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    Dolores,CO. Proud to be a Kraut
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    I agree with you completly, Reed.
    In the late 70 the US Stadium Jumpers showed up in Europe. What stuck with me, the ease with which they approached the biggest jumps and combination, just galloped to them and pop.
    It was amazing.
    But than they had cut their teeth in the HJ.

    If one looks at the top eventers in Europe, they are comfi in the Dressage Arena, or the Stadium and the XC.
    Jung with his ease reminds me of those jumpers the US brought to Europe in the 70, just gallops to the jumps, pop and continues..
    If one looks at older Eventing clips, lets say 80 and 90, thats what the US riders looked like. Yes it was the LF, but they just were always nicely in stride, no hands etc.
    But they had come through the whole sport, dressage, hj, jumping, hunting, endurance and well eventing.
    People used to do all of it, they took their " Eventer " to hunt, to dressage, go hunting, or do a jumper.
    It aint that way any more. In the US, you are or not, you do not cross and shows are segregated
    That I have no use for them, does not mean, that I don't know them and don't know how to use them.
    Caveman extraordinair



  6. #66
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    Feb. 22, 2000
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    Quote Originally Posted by Gnep View Post
    Jung with his ease reminds me of those jumpers the US brought to Europe in the 70, just gallops to the jumps, pop and continues.
    Michael Jung's training style is very similar to Mike Plumb's.



  7. #67
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    May. 2, 2012
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    AIKEN SC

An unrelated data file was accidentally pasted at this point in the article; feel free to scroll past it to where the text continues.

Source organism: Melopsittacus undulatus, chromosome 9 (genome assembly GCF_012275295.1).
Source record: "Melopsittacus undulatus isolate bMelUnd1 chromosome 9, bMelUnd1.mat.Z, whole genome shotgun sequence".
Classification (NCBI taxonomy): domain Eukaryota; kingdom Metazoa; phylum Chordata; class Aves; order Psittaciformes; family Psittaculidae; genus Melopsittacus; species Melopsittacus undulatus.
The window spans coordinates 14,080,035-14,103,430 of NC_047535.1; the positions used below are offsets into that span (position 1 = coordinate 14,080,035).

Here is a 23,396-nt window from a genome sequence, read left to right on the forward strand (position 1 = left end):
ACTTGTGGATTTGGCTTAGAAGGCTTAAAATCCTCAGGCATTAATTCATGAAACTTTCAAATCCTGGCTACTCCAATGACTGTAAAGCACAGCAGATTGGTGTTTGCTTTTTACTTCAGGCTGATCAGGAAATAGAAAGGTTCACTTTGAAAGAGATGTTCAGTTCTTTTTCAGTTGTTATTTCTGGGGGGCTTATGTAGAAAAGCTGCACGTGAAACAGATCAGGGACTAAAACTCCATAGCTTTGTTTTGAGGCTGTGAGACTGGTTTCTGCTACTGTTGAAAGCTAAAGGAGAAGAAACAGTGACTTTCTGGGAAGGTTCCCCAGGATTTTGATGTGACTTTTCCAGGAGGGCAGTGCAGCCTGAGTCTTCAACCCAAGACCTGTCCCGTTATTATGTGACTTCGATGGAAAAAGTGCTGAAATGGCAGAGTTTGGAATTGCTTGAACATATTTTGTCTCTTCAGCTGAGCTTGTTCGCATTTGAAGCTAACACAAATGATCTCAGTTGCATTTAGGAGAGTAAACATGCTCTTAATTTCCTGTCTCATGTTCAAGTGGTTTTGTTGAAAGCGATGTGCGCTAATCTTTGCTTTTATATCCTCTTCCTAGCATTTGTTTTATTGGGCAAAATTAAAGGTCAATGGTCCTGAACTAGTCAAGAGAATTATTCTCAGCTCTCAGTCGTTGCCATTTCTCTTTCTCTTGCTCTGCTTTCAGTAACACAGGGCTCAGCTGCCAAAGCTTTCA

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    Quote Originally Posted by RAyers View Post
    One show was a Colorado Hunter Jumper Show that was rated. The "A" show had the same management other than show manager.

    Yes, the horse trials had separate management, but all the facilities were the same and through cooperative agreements, cross entries (from horse trial to show) were allowed with no penalty.

    I really think we need to start doing that much more often in the US. Stop the segregation and specialization.
    The Colorado H/J show was not USEF rated. I haven't seen a situation in a long time where an unrated show ran at the same time/facilities as a USEF rated show.

    Not saying this is a bad thing, in fact I think it's a good opportunity but the logistics of doing this are problematic.
    Eventing and H/J follow very different rules so the judges and stewards/Techs can not be the same. H/J has a very specific set of facility requirements for a show that varies by the show rating. I don't think Eventing has anything similar.

    Years ago when there was not a separate H/J group this would have been easier to accomplish but each discipline is very specialized now. In the case of not charging post entries to the eventers who decided to show H/J this may be a rule violation if it took place at a USEF rated show because all entry conditions have to be the same. You can't offer no penalty post entries to one group of exhibitors, it has to apply to all. If this took place at the unrated show then no problem.
    Even management is an issue because in H/J land the manager has to be a USEF and a USHJA member. So if a group of eventers wanted to put on a H/J show in connection with an event you might have to use two managers.

    At some of the large facilities like the VA Horse Center or the Lexington KY complex there are separate areas for multiple types of events so they don't interact much with each other.
    I'm curious about the setup in Colorado. Are there separate areas for each discipline?
    Fan of Sea Accounts